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Taking a deeper dive into the latest CDC obesity data

Given the intense volume of media coverage this week around the CDC’s latest report on obesity in the U.S., many in the public now know that obesity rates among children aged two to five have fallen over the last decade, a key takeaway from the report.

The media’s interpretation and coverage of that particular point has varied widely; some headlines celebrated the shift as a positive as others focused on the statistic as a lone bright spot among otherwise unchanging obesity rates. As is often the case, perusing multiple media stories – even around the same issue – can generate a feeling of “OK, what’s really going on?”

According to Simone French, Ph.D., a University of Minnesota epidemiologist and obesity prevention expert, a deeper dive into the study is critical for a thorough understanding of what the study actually tells us about obesity trends in the U.S. She points out that where some may see stalled obesity rates as a negative, the flat rates could actually be viewed as a sign of progress.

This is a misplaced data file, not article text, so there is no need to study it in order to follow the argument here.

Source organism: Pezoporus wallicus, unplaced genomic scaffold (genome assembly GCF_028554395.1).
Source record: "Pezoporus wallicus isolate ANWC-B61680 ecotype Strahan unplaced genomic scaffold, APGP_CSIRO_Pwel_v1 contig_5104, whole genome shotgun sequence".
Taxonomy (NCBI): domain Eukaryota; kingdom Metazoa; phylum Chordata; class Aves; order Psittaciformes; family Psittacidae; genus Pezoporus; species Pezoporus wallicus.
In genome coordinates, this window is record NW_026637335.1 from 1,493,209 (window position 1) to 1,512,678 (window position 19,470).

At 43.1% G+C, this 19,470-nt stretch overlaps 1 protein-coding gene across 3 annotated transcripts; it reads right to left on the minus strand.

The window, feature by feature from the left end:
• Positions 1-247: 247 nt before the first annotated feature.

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How Naegleria fowleri has become so effective at attacking the human brain, and why it’s so hard to stop

Last week, the Centers for Disease Control and Prevention (CDC) confirmed the presence of Naegleria fowleri - an amoeba capable of wreaking havoc on the human brain – in water at five test locations across DeSoto Parish in northwestern Louisiana.

The news was especially troubling given the presence of Naegleria fowleri in southeastern Louisiana earlier this summer and the death of a four-year-old boy in August as a result of Naegliera infection.

Now, increased visibility around the “brain eating amoeba” has many wondering where Naegleria fowleri came from and how to stop it.

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